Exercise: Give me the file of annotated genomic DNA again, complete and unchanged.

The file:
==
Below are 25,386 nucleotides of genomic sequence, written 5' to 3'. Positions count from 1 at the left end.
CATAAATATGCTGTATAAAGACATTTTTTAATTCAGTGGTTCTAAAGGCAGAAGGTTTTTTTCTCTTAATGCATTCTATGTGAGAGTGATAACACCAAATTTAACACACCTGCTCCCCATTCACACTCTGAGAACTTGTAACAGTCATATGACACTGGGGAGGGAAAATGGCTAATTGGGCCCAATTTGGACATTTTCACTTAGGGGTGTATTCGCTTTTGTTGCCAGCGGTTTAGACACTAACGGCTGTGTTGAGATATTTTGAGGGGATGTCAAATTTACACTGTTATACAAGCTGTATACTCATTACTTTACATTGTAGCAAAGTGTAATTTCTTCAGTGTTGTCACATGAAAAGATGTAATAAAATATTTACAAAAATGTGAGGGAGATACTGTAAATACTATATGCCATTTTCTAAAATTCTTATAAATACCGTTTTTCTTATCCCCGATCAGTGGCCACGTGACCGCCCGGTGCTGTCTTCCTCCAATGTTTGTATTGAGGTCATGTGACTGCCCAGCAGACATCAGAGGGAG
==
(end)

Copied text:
Below are 25,386 nucleotides of genomic sequence, written 5' to 3'. Positions count from 1 at the left end.
CATAAATATGCTGTATAAAGACATTTTTTAATTCAGTGGTTCTAAAGGCAGAAGGTTTTTTTCTCTTAATGCATTCTATGTGAGAGTGATAACACCAAATTTAACACACCTGCTCCCCATTCACACTCTGAGAACTTGTAACAGTCATATGACACTGGGGAGGGAAAATGGCTAATTGGGCCCAATTTGGACATTTTCACTTAGGGGTGTATTCGCTTTTGTTGCCAGCGGTTTAGACACTAACGGCTGTGTTGAGATATTTTGAGGGGATGTCAAATTTACACTGTTATACAAGCTGTATACTCATTACTTTACATTGTAGCAAAGTGTAATTTCTTCAGTGTTGTCACATGAAAAGATGTAATAAAATATTTACAAAAATGTGAGGGAGATACTGTAAATACTATATGCCATTTTCTAAAATTCTTATAAATACCGTTTTTCTTATCCCCGATCAGTGGCCACGTGACCGCCCGGTGCTGTCTTCCTCCAATGTTTGTATTGAGGTCATGTGACTGCCCAGCAGACATCAGAGGGAG